All these things can increase the health of our writing – just like eating bananas, really. :)


Adele Jones lives in Queensland, Australia. Her writing is inspired by a passion for family, faith, friends, music and science – and her broad ranging imagination. To find out more visit www.adelejonesauthor.com

16 comments:

  1. Adele, what a great blog. Original, funny and a great message. I always thought you were a little bananas. Now I know why ;)

    I especially like the bit about trying to find our own voice. It's tempting to think we have to sound like someone else, as if there's a "proper" way to write. But if we try to sound like someone else, it just won't have that authentic twang to it. Perhaps one of the reasons God gave each of us a different voice is because not all readers are going to respond to the same style. I can also attest to the benefits of being versatile and trying different things. It can be scary, but we may find a talent we didn't know we had.

    Looking forward to spending many more quirky writing moments with you. Though I've always thought of myself as more of a pawpaw :)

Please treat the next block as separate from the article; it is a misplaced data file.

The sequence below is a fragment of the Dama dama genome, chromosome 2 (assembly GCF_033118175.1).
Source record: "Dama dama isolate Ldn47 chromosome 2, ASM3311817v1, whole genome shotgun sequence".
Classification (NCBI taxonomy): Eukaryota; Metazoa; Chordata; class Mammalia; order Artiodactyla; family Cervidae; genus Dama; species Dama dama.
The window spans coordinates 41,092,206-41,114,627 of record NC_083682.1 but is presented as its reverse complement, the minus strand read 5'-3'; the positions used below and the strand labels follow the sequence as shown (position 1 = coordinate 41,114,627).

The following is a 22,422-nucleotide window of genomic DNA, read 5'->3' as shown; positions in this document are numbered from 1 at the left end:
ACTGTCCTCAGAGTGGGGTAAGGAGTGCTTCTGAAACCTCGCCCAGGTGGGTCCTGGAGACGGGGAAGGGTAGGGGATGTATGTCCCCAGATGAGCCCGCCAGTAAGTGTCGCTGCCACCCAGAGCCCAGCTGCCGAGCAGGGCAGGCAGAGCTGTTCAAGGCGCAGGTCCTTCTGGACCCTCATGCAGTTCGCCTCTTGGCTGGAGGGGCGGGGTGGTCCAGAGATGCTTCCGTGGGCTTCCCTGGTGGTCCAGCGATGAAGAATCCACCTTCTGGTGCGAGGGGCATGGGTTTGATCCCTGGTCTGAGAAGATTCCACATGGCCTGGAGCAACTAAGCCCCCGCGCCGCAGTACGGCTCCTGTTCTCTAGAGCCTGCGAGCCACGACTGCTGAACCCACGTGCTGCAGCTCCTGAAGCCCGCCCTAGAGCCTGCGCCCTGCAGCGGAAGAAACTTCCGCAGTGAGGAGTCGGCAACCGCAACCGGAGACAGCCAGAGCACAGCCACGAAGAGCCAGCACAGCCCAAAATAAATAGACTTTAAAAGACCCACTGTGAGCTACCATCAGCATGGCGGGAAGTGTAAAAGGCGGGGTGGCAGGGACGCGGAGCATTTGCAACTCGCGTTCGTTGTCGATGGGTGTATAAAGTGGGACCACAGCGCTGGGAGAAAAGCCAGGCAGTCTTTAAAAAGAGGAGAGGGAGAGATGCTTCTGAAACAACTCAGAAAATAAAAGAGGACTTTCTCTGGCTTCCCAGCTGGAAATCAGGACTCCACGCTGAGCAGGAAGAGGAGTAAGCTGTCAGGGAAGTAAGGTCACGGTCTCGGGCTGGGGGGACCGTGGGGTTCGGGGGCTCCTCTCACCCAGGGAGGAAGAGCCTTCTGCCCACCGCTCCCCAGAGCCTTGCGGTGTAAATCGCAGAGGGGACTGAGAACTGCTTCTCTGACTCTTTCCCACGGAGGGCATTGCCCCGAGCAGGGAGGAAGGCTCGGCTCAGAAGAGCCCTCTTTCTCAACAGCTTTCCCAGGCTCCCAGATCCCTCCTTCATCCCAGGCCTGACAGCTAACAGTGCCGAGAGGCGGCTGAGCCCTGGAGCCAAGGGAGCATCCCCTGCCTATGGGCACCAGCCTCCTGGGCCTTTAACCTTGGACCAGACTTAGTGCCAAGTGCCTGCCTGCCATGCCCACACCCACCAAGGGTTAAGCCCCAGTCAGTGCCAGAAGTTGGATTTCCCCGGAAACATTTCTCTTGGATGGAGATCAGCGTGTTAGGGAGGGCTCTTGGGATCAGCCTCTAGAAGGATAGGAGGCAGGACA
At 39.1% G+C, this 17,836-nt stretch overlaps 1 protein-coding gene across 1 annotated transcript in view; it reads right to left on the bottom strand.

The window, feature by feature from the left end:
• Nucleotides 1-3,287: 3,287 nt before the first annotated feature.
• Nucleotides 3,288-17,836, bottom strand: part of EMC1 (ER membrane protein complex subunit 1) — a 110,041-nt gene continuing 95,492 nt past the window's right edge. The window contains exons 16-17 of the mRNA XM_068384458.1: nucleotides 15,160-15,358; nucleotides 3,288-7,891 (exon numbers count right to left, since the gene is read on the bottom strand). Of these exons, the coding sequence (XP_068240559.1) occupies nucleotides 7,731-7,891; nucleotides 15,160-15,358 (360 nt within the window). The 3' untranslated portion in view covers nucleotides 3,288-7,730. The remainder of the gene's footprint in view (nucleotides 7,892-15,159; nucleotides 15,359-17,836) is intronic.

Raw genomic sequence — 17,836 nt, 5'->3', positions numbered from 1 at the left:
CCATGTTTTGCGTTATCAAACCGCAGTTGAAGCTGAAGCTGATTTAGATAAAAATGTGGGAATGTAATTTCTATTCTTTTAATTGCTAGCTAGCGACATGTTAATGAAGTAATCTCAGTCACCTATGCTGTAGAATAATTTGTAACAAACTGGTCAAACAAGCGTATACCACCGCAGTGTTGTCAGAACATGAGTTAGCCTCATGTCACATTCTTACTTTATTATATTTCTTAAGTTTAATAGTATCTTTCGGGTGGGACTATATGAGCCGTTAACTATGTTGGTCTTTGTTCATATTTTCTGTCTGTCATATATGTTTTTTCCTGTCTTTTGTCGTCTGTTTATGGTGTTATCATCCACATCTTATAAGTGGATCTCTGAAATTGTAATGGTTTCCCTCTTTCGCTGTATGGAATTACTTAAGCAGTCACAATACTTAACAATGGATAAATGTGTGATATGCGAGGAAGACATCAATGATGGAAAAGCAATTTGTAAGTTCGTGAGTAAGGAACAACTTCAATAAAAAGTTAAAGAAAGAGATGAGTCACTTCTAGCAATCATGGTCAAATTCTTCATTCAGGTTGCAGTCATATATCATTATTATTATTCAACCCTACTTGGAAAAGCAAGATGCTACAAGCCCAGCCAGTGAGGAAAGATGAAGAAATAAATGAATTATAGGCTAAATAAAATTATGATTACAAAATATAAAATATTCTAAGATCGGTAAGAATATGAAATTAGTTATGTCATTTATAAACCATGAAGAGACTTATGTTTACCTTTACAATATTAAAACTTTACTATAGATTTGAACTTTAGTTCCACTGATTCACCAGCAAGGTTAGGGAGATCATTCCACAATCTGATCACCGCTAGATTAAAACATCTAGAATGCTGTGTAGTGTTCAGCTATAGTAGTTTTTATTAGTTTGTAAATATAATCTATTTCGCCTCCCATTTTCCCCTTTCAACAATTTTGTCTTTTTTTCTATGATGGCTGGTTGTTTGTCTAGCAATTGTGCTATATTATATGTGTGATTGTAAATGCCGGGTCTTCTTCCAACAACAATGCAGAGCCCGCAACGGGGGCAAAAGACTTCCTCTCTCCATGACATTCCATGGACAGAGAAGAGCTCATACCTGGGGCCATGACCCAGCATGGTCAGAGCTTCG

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    1. Hit the nail on the head, Nola (about being a little bananas, I mean ;-) ). Great point about holding to our own voice/style in relation to authenticity, whilst allowing ourselves to explore new horizons. BTW am enjoying the deeper insights of pawpaws, too.

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  2. Another great post Adele. Now I am hungry - both for breakfast and for writing.

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    1. Thanks, Cathie. I hope your morning hunger has satisfied with both breakfast and writing. :)

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  3. An entertaining blog, Adele--I especially enjoyed the bit about hanging out in bunches! And Nola, I absolutely LOVE pawpaw! When we were in Qld recently, that was one of my favourite eating treats. Yes, you can get them here, but they're not quite the same.